CSA STANDS FOR Community Supported Agriculture. You pay a farmer a flat fee up front in the spring. In return, you receive a weekly share of the farm’s crop throughout the summer and fall. If CSAs are offered in your area, you should buy one. Here’s why:

1. It saves you money in the long run.

CSAs usually cost between $300-$500 for a family of 4 and span a period of 20 weeks (more or less depending on a location’s growing season).

The cost might seem a little daunting up-front (tip: split it between roommates), but by the end of the season you will have received pounds and pounds of organic produce without the grocery store’s retail markup.

2. The food is better quality.

When you buy a tomato at the grocery store, it has most likely been grown thousands of miles away, picked before it was ready, ripened with chemicals, trucked across the county, and unloaded onto a display where maybe hundreds of sick children (exaggeration) have touched it with their booger-encrusted fingers.

When you buy a tomato directly from a farmer, it has been allowed to grow and flourish on the vine before being proudly picked and placed in your CSA box. And (bonus!) it actually tastes like a tomato. Not like a dirty piece of sponge.

3. CSAs teach you patience.

You know when it’s January and they have random sales on strawberries at the grocery store? So you buy 2 boxes for 5 bucks. And then you eat one in the car and even though it looks like a strawberry and feels like a strawberry, it tastes like a moustache-and-fedora-wearing imposter of a strawberry? That’s because you bought strawberries in January. Strawberry season is in July.

4. You’ll have to learn tons of different ways to make food last.

At the beginning of your CSA, you might get your first few boxes and think, “I’ve been hustled by a man in Carhartt overalls.” Your box might only contain a small bunch of radishes and some random herbs you don’t want (thyme). And you might be angry. But that will pass.

By the height of the season, you’ll barely be able to carry your box and there will be no way in hell you’re going to eat all the veggies it contains in a week. That’s when you’ll realize you can pickle / can / ferment / make a wreath out of pretty much anything.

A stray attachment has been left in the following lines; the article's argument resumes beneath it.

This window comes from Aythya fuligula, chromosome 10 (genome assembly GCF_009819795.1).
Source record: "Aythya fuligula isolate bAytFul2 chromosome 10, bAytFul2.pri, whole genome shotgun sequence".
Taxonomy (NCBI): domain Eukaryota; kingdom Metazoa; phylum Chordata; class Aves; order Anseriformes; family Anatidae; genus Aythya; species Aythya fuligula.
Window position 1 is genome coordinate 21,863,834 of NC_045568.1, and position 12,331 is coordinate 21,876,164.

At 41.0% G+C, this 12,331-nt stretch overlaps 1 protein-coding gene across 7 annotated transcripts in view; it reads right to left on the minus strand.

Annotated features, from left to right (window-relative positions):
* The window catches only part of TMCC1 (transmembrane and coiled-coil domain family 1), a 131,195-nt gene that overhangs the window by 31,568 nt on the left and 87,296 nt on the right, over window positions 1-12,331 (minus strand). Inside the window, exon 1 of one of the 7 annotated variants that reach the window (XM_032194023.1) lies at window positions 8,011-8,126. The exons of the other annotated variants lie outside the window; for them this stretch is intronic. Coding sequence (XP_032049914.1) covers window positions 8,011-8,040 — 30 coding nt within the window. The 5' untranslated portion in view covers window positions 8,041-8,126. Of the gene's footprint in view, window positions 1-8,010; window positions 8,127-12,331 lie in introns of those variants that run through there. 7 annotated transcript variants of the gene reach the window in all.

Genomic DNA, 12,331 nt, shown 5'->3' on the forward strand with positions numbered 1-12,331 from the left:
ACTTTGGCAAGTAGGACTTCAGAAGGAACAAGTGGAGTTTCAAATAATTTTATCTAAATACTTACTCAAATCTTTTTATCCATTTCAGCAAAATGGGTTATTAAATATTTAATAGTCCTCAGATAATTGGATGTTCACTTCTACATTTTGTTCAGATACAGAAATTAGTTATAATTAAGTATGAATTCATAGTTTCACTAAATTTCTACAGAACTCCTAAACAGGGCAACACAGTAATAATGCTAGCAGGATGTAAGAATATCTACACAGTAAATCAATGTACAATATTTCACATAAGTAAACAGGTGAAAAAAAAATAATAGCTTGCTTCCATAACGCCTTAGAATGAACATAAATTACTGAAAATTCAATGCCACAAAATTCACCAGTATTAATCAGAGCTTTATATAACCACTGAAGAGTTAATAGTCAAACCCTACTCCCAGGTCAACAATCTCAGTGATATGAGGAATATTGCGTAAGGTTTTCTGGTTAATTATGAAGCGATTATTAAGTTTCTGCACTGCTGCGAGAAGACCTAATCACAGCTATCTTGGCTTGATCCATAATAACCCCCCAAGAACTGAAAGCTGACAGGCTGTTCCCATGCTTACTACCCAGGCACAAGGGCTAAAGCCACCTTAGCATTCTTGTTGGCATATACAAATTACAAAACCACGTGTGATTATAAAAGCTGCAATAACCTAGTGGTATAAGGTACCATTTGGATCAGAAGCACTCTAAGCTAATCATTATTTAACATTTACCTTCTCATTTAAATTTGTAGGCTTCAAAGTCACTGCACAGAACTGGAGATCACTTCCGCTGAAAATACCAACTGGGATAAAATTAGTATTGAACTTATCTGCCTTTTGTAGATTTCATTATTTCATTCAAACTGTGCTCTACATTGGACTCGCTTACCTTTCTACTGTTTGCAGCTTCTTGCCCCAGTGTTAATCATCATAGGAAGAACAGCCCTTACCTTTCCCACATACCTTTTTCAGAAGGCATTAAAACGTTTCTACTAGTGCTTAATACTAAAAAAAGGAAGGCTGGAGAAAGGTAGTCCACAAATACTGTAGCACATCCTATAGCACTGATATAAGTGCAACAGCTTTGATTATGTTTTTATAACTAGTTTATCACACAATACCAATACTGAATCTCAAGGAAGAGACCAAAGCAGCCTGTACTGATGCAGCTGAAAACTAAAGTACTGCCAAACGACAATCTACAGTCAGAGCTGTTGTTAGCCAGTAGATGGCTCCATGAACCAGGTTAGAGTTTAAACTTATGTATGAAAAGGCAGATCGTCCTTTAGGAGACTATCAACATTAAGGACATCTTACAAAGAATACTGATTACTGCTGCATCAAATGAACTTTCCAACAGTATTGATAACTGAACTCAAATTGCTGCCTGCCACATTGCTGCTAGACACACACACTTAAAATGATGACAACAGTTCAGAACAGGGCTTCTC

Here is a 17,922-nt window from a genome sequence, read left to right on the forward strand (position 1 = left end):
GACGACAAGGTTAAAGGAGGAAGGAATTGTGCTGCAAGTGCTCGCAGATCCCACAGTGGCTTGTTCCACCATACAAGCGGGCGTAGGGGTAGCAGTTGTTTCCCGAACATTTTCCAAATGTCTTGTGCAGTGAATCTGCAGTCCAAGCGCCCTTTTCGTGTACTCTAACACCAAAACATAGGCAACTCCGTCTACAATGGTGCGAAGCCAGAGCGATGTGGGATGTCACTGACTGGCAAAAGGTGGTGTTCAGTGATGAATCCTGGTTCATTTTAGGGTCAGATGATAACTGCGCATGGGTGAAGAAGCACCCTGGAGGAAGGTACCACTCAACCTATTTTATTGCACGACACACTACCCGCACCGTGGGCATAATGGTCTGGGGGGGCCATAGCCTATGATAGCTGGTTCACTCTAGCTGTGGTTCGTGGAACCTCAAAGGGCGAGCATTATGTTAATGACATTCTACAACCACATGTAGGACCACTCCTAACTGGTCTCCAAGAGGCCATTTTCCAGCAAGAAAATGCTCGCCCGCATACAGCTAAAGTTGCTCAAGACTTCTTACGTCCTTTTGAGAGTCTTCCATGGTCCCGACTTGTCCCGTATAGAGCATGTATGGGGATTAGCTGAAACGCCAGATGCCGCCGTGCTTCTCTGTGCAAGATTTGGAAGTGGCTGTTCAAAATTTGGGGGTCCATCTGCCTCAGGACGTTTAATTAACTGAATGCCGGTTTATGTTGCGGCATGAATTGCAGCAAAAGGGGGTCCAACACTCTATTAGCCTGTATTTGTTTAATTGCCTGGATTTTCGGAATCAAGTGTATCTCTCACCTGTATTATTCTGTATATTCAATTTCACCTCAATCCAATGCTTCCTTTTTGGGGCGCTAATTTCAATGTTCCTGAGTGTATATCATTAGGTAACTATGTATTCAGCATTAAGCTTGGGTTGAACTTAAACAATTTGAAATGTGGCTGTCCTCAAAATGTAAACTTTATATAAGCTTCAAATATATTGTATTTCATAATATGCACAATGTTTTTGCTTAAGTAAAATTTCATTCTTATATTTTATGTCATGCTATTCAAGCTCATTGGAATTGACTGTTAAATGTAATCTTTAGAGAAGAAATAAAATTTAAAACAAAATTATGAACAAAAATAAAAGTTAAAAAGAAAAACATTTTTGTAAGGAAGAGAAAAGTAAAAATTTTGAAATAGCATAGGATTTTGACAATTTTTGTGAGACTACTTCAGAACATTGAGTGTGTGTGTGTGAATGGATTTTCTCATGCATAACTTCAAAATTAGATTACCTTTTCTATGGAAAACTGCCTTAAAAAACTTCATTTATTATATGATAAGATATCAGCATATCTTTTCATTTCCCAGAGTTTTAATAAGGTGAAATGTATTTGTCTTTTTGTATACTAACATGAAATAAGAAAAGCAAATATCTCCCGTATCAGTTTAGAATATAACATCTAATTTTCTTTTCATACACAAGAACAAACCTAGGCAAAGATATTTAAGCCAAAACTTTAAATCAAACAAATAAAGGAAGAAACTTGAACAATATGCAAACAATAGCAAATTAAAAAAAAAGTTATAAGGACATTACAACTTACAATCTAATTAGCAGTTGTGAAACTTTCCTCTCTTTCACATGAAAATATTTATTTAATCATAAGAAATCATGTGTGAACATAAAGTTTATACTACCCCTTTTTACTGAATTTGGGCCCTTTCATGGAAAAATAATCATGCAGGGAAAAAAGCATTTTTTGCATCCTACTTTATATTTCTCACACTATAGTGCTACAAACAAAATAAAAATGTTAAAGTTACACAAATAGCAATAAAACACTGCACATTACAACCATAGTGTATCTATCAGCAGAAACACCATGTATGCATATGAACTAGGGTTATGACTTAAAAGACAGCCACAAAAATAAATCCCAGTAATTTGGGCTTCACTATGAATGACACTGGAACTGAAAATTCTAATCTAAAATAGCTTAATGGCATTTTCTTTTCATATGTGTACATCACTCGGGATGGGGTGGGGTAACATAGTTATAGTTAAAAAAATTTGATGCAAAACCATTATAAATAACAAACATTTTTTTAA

5. CSAs are economically and environmentally conscious.

They support a need-based economy rather than a profit-based economy, meaning your contribution supports the small-scale needs of the consumer, the farmer, and the land. Plus, local produce hasn’t been trucked here from the opposite side of the country, in the back of an 18-wheeler, just so you can make 7-layer dip for Superbowl Sunday.

6. Your money is going directly into the hands of a fellow community member.

Feels good, doesn’t it?

7. CSAs offer the opportunity to experience a lifestyle you might not be familiar with.

If you work a 9-to-5 in the city, it’s possible you’ve never commingled with a farmer before. And farmers are excellent people to hang out with. (They love animals. They’re usually tan. They eat things like “salad turnips.”)

So are 9-to-5ers (They’re always well-dressed. They know where all the great Happy Hours are. They say things like, “Let’s circle up.”)

I think you guys should meet. There’s some potential steamy chemistry here. (Actually interested? FarmersOnly.com)

8. Small-scale farming needs your help.

In 1935, there was a peak of 6.8 million farms in the United States. According to the 2007 census, there are only 2.2 million farms today. Even though the amount of farmers has severely decreased, the demand for agricultural products is constantly increasing.

The majority of farmers today are machines. Not the guy pushing a free carrot sample on you at the farmer’s market, though. He’s a real human being.

9. You are forced to eat healthier.

When you have umpteen million beets to deal with, you can’t go to the 24-hour gas station and buy one Klondike Bar for every episode of Dexter you have left.

Because you already bought the beets so…you can’t do that anymore.

10. Picking up your CSA is a social endeavor.

Usually, pickup locations are at community centers, parks, or general stores. You’ll get to meet people who are out of your usual circle. And you can chat with them about organic sausage recipes. Your other friends won’t talk to you about organic sausage recipes!

11. You will eat vegetables you would normally sneer at.

Radishes. Am I right? Why do those exist? But put a slice of raw radish on a crostini with butter. I think you’ll lose the ‘tude.

12. You’ll feel better.

You really will. I promise.

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